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Out In America Book Review

This Month's Book is...

Rainbow Boys
by Alex Sanchez

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Rainbow Boys

by Alex Sanchez

reviewed by Scott Sherman, Out in America Reviewer

The day that Rainbow Boys showed up on my doorstep I had just been contacted about speaking to a group of gay youth. I had already begun to agonize over what I was going to say that would have bearing on their lives and not make me look like a complete and total idiot. Technically, I'm only 10–12 years older than any of them in the first place, but in gay years I suppose that can be a lifetime. A good friend reminded me that when I was in my early twenties, I referred to anyone in my current age bracket (very early thirties thank you) as a troll. I hardly found any comfort in that thought. What are these kids facing? I know, as someone who is still out there in the dating pool, gay journalism pool, and quiet activist pool that I could give them tons of advice on what not to do. The first step was identifying what direction I could go with them and thanks to Rainbow Boys I got the answer.

In my late teen and college years the only exposure I had to gay literature was that of the Kinsey Report and a copy of Heather Has Two Mommies that I managed to pick up in Harvard Square Boston. I cannot imagine what the world would have been like now had I found a book like Rainbow Boys during those years.

Rainbow Boys takes a brief snapshot of three seniors in a small town getting ready to move on with their lives but still trying to get through the day to day toils of high school. The author Alex Sanchez seems to have been able to take three types of people that you would likely find in a high school and meld them into to very real and likeable characters.

There is Jason Carrillo, who is the jock. Motivated by sports and the peer pressure of his friends, Jason finds that he is torn between what his idea of life should be and what he knows is true. At the beginning of the book, we find that Jason is struggling with being gay and trying to find his way out of the closet.

Kyle Meeks, the second character, reminds himself in the mirror that he doesn't look gay but he knows he is. A member of the swim team and a good student, Kyle is what every mother would want for their daughter. Kyle has already recognized that he is gay and has been taking the first tentative steps of coming out by attending gay youth meetings with his out friend Nelson Glassman. Kyle's worst fear is coming out to his parents and losing his chances at getting into college. Kyle's first crush occurs and it happens to be with the jock of the school Jason Carrillo.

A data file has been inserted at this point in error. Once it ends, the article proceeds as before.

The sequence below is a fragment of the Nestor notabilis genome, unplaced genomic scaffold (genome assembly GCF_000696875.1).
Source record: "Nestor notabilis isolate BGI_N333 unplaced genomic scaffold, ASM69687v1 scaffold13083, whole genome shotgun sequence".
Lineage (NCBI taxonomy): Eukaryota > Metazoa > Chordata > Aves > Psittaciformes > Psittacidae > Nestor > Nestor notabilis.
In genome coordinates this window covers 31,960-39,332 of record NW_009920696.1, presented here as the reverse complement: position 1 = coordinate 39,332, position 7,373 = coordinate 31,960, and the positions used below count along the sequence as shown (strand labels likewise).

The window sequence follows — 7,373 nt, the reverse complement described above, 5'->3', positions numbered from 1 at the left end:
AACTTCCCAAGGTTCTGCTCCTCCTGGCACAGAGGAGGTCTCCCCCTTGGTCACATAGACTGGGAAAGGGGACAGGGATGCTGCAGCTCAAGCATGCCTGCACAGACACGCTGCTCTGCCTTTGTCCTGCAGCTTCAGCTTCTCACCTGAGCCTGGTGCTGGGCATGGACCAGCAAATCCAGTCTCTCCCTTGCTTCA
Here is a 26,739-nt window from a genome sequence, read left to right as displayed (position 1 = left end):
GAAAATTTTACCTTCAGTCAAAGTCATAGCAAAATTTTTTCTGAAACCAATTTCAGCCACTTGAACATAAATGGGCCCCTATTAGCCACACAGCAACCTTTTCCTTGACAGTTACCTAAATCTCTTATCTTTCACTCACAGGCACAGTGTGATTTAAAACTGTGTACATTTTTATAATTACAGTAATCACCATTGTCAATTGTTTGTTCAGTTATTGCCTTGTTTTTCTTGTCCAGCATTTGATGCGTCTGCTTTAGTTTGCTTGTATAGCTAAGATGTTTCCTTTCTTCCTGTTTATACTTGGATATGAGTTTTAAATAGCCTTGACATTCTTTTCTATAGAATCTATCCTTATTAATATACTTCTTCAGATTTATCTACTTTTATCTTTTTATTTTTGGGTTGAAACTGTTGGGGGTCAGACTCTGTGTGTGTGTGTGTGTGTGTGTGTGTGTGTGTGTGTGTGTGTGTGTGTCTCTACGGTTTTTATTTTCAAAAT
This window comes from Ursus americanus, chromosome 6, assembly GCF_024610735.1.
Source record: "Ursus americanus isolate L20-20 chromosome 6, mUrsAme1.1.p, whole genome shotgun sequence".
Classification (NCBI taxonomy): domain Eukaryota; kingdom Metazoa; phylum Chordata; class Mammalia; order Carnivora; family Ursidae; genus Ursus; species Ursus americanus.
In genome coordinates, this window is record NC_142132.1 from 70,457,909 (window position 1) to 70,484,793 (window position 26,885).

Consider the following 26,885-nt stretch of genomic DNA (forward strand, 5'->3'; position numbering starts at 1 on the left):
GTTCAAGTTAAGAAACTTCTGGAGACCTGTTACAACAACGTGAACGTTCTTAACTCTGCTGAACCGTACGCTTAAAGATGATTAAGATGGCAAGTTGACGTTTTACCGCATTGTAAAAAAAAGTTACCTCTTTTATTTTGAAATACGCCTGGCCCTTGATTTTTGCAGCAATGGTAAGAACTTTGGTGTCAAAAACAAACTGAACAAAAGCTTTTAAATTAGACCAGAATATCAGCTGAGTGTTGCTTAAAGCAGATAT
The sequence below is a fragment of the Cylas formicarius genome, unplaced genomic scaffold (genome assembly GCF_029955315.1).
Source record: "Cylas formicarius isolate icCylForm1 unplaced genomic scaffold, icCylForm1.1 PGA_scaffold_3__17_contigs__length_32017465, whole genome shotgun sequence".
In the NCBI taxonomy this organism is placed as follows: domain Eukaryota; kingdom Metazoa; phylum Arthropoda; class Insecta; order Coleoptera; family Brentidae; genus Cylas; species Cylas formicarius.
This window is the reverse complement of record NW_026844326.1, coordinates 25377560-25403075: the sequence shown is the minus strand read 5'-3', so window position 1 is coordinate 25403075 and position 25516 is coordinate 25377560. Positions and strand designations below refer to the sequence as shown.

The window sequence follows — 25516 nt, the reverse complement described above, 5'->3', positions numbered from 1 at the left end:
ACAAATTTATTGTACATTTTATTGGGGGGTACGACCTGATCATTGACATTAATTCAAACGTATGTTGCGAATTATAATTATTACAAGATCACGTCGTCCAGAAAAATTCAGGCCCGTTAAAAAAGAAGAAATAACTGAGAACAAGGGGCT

Last and certainly not least my favorite character out of this story: Nelson Glassman. Nelson lives with his mom, and his father plays a minor role in the story. Nelson is probably one of the more complicated people I have encountered in gay literature. There was just something about him that made me want to reach into the book and give him a hug. Perhaps there is more Nelson in me than I am ready to admit. Nelson's life is no fairy tale (pardon the pun), but he faces each day in school with renewed determination as an out and proud gay high school student. Tortured by the jocks, a seemingly indifferent principal, and students who just don't understand he tries to make the best of everything. For all his bravado and sass, Nelson is an insecure little boy looking for love and validation from the people around him. His mom, though supportive, has gone over the deep end in PFLAG and is too busy getting him the right to marry to see some of the pain. Nelson's ideal mate in his mind would be Kyle Meeks and Nelson's mission is just to get Kyle to stop talking about Jason Carrillo just long enough to recognize what's in front of him.

These boys, in the course of a little over two hundred pages, encounter some of the most pressing problems facing gay youth today including: internet predators, HIV scares, gay bashing, school administration indifference, coming out, and that all important first love. It wasn't until after I put the book down that I realized the author had covered so much ground in such a short span and done it seemingly effortlessly. It is obvious that Alex Sanchez has a tremendous amount of experience working with gay and lesbian youth. This talent comes shining through from the first page until the last. This is a rare commodity, in my opinion, in gay and lesbian youth literature.

Get this book! It gives a glance to what the next generation faces and it's an amazing set of new challenges that I never thought about. Things have changed a lot since I was in high school, and that was only a few short years ago. I am encouraged at what the next generation has to offer. This is Alex Sanchez's first novel and thankfully not his last. On his web site, http://www.alexsanchez.com/, Alex mentions that Simon and Schuster has already planned the sequel for publishing in 2003. I, for one, will be at the bookstore looking for it the day it comes out. This book has also been nominated for a Lambda Literary Award this year for the young adult category and frankly, it has my vote.

Last Updated: 4/4/02


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